Sara Routhier, Managing Editor and Outreach Director, has professional experience as an educator, SEO specialist, and content marketer. She has over five years of experience in the insurance industry. As a researcher, data nerd, writer, and editor she strives to curate educational, enlightening articles that provide you with the must-know facts and best-kept secrets within the overwhelming world o...

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Joel Ohman is the CEO of a private equity-backed digital media company. He is a CERTIFIED FINANCIAL PLANNER™, author, angel investor, and serial entrepreneur who loves creating new things, whether books or businesses. He has also previously served as the founder and resident CFP® of a national insurance agency, Real Time Health Quotes. He also has an MBA from the University of South Florida. ...

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Reviewed by Joel Ohman
Founder, CFP®

UPDATED: Dec 8, 2011

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Payday loans can be forgiven if a borrower files for chapter 7 bankruptcy. But not everybody qualifies for chapter 7 bankruptcy, as it has more stringent guidelines than other forms of bankruptcy. A bankruptcy lawyer can advise you on an individual basis as to whether or not your financial situation would allow for chapter 7 bankruptcy.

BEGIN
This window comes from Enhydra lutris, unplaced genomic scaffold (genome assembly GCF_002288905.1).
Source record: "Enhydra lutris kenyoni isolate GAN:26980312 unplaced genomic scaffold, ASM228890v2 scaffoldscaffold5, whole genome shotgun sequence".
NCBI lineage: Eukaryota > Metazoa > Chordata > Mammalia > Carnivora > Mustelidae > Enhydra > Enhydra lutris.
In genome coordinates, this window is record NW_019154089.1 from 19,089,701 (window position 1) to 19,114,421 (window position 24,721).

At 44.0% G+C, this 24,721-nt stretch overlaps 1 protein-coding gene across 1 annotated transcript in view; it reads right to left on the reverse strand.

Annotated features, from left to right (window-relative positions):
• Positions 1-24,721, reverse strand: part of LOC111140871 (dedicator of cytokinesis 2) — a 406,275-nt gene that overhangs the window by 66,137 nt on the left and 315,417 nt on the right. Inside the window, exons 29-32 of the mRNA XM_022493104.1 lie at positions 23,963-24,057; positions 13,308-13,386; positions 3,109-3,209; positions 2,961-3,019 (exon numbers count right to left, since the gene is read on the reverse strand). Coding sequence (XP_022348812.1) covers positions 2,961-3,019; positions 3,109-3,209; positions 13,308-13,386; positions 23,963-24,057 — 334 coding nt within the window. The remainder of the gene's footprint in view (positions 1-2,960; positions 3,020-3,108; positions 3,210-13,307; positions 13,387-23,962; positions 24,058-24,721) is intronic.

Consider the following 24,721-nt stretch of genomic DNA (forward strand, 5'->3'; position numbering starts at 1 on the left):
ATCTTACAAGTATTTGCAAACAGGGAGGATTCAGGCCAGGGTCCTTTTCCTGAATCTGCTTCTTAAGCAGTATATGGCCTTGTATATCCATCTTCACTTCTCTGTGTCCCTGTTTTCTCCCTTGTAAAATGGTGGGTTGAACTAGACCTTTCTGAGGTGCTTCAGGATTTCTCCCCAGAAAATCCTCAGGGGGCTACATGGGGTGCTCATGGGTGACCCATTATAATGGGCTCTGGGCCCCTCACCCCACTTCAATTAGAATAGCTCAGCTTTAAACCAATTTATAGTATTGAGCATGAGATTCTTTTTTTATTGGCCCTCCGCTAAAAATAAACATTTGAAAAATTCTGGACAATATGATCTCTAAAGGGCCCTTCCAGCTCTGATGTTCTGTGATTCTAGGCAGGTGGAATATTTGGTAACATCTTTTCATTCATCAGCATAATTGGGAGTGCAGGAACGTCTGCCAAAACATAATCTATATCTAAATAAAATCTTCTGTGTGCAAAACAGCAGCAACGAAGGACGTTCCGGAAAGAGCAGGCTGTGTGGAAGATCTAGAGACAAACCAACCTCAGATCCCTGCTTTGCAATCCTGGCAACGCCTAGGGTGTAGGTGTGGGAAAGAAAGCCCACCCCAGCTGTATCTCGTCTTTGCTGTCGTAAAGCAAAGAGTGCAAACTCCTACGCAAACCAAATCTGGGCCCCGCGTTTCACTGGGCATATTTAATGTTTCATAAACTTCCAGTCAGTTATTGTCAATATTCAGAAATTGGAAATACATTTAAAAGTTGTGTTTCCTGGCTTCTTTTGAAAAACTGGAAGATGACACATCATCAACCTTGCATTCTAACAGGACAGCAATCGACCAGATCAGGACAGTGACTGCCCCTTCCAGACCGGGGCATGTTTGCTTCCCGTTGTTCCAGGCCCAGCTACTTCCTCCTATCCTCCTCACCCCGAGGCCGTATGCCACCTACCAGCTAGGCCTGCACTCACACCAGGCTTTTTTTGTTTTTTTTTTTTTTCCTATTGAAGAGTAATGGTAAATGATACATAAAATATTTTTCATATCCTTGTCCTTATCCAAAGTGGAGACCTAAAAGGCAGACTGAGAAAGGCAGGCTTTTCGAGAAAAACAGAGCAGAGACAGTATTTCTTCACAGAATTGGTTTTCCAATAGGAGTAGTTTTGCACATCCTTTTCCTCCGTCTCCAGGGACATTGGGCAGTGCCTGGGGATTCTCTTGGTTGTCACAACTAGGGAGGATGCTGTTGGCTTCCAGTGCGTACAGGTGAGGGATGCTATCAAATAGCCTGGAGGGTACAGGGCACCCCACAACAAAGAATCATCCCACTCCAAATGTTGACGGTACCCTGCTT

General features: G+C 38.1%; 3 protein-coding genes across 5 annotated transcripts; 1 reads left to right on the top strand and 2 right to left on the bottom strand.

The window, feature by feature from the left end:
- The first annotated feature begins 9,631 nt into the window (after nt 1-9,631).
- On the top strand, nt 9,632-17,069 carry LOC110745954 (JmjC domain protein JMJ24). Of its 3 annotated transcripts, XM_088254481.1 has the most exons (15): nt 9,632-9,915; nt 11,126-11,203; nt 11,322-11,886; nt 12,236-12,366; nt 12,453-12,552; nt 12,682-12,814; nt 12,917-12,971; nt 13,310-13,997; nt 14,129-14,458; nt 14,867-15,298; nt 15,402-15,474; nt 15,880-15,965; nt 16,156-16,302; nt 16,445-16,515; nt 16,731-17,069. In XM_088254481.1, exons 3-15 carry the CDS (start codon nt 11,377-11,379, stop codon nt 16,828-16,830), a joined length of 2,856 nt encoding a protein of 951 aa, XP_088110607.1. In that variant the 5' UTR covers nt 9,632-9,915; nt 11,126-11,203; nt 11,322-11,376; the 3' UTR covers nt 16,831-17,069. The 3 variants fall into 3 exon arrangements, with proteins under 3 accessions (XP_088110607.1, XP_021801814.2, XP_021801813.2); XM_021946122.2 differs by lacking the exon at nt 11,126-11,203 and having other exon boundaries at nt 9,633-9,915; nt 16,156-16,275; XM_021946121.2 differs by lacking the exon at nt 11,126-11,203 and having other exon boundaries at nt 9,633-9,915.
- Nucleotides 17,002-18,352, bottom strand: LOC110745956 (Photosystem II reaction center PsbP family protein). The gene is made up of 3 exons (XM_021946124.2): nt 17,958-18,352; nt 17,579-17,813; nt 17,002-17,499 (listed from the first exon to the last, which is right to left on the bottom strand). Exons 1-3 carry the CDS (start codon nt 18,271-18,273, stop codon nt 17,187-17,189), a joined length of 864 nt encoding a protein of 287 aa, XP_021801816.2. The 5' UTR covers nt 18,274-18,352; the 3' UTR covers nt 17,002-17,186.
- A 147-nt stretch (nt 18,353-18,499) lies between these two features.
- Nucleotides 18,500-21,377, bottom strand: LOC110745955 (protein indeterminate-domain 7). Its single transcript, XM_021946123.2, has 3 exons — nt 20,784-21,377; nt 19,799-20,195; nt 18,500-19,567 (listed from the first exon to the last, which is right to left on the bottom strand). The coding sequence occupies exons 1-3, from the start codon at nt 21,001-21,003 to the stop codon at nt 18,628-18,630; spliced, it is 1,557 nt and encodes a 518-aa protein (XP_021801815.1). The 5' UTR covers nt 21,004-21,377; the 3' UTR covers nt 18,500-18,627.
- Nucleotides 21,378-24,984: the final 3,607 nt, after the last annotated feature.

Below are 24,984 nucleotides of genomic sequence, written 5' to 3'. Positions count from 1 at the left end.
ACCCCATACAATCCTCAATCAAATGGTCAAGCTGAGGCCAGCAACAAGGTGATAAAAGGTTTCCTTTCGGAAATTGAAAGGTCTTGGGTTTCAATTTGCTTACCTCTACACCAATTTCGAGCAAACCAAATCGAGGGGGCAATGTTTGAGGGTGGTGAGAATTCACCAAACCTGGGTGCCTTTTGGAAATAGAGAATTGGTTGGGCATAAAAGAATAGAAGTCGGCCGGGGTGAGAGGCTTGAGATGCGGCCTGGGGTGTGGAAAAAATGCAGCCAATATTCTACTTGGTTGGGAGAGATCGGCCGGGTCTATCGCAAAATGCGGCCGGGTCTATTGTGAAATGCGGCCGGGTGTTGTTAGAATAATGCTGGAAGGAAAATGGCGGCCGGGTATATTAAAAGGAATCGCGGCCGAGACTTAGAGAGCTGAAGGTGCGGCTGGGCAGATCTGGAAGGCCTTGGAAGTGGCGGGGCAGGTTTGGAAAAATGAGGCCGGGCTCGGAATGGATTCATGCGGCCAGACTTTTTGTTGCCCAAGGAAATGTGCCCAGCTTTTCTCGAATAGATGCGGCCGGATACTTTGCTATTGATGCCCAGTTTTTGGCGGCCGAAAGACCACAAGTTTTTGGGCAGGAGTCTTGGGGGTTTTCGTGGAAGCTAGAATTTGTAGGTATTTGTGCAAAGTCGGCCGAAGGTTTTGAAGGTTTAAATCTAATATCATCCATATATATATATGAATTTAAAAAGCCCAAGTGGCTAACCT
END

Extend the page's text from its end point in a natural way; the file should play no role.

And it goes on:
If you do qualify and find yourself swamped in a never-ending cycle of payday loan debt, chapter 7 is the one that has the greatest chance of wiping payday loan debt away. Chapter 7 bankruptcy is the chapter designed to give debtors a “fresh start.”


However, such a service comes with an enormous cost to the individual. Unlike other forms of bankruptcy, the debtor will not file a plan of repayment, as he will no longer be responsible for unsecured debt. Rather, the debtor’s nonexempt assets are handed over to a trustee, and those assets are sold or auctioned. All of the money acquired by the liquidation of assets is then used to pay back outstanding loans.


Some non-exempt assets include:

  • Family heirlooms
  • Collections
  • Instruments
  • Cash
  • Stocks
  • Bonds
  • Second cars
  • Second properties


These non-exempt items will be sold to pay off your payday loans. Regardless of whether or not enough money is made to pay off your payday loans, you will no longer be responsible for any outstanding debt.


Other assets, such as your primary place of residence, a single vehicle, certain jewelry, appliances, and a reasonable amount of clothing will be exempt, and not touched by a bankruptcy trustee.


Meet with a bankruptcy lawyer and make sure your payday loan debt is critical enough to warrant such a drastic step.